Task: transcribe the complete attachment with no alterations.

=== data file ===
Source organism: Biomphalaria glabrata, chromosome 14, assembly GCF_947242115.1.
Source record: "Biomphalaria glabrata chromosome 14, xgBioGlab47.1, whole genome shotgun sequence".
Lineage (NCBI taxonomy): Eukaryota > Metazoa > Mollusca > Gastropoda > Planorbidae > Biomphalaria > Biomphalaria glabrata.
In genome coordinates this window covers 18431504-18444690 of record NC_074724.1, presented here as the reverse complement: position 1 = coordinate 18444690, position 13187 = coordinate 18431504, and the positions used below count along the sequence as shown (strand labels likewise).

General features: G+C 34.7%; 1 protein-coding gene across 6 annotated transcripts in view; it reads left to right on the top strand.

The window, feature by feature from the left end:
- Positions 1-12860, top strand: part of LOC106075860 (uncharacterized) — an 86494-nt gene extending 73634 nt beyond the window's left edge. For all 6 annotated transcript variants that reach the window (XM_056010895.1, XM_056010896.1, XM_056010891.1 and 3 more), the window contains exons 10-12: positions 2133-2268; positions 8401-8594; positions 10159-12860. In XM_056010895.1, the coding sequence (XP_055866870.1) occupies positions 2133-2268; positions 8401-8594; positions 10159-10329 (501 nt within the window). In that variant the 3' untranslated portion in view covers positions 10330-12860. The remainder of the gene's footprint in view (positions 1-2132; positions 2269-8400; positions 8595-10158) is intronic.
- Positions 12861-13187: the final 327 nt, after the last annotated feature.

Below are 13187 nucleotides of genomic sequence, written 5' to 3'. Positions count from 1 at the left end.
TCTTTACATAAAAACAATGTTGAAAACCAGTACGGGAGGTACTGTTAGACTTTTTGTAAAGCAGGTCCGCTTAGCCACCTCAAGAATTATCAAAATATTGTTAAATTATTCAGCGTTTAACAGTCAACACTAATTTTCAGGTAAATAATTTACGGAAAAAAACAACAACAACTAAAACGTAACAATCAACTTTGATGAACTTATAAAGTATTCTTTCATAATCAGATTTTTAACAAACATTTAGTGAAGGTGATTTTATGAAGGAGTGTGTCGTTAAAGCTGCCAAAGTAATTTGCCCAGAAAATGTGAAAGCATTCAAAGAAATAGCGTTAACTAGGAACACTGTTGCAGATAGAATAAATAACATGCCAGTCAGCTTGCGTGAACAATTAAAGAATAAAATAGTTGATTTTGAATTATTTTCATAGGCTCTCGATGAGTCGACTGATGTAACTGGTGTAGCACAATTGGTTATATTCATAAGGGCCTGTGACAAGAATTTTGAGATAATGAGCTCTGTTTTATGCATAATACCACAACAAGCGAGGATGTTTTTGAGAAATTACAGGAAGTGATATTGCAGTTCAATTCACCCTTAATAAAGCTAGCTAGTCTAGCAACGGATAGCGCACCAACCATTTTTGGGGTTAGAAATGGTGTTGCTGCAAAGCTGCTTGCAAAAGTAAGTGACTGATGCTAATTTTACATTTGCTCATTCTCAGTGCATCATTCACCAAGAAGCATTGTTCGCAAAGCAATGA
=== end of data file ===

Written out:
Source organism: Biomphalaria glabrata, chromosome 14, assembly GCF_947242115.1.
Source record: "Biomphalaria glabrata chromosome 14, xgBioGlab47.1, whole genome shotgun sequence".
Lineage (NCBI taxonomy): Eukaryota > Metazoa > Mollusca > Gastropoda > Planorbidae > Biomphalaria > Biomphalaria glabrata.
In genome coordinates this window covers 18431504-18444690 of record NC_074724.1, presented here as the reverse complement: position 1 = coordinate 18444690, position 13187 = coordinate 18431504, and the positions used below count along the sequence as shown (strand labels likewise).

General features: G+C 34.7%; 1 protein-coding gene across 6 annotated transcripts in view; it reads left to right on the top strand.

The window, feature by feature from the left end:
- Positions 1-12860, top strand: part of LOC106075860 (uncharacterized) — an 86494-nt gene extending 73634 nt beyond the window's left edge. For all 6 annotated transcript variants that reach the window (XM_056010895.1, XM_056010896.1, XM_056010891.1 and 3 more), the window contains exons 10-12: positions 2133-2268; positions 8401-8594; positions 10159-12860. In XM_056010895.1, the coding sequence (XP_055866870.1) occupies positions 2133-2268; positions 8401-8594; positions 10159-10329 (501 nt within the window). In that variant the 3' untranslated portion in view covers positions 10330-12860. The remainder of the gene's footprint in view (positions 1-2132; positions 2269-8400; positions 8595-10158) is intronic.
- Positions 12861-13187: the final 327 nt, after the last annotated feature.

Below are 13187 nucleotides of genomic sequence, written 5' to 3'. Positions count from 1 at the left end.
TCTTTACATAAAAACAATGTTGAAAACCAGTACGGGAGGTACTGTTAGACTTTTTGTAAAGCAGGTCCGCTTAGCCACCTCAAGAATTATCAAAATATTGTTAAATTATTCAGCGTTTAACAGTCAACACTAATTTTCAGGTAAATAATTTACGGAAAAAAACAACAACAACTAAAACGTAACAATCAACTTTGATGAACTTATAAAGTATTCTTTCATAATCAGATTTTTAACAAACATTTAGTGAAGGTGATTTTATGAAGGAGTGTGTCGTTAAAGCTGCCAAAGTAATTTGCCCAGAAAATGTGAAAGCATTCAAAGAAATAGCGTTAACTAGGAACACTGTTGCAGATAGAATAAATAACATGCCAGTCAGCTTGCGTGAACAATTAAAGAATAAAATAGTTGATTTTGAATTATTTTCATAGGCTCTCGATGAGTCGACTGATGTAACTGGTGTAGCACAATTGGTTATATTCATAAGGGCCTGTGACAAGAATTTTGAGATAATGAGCTCTGTTTTATGCATAATACCACAACAAGCGAGGATGTTTTTGAGAAATTACAGGAAGTGATATTGCAGTTCAATTCACCCTTAATAAAGCTAGCTAGTCTAGCAACGGATAGCGCACCAACCATTTTTGGGGTTAGAAATGGTGTTGCTGCAAAGCTGCTTGCAAAAGTAAGTGACTGATGCTAATTTTACATTTGCTCATTCTCAGTGCATCATTCACCAAGAAGCATTGTTCGCAAAGCAATGA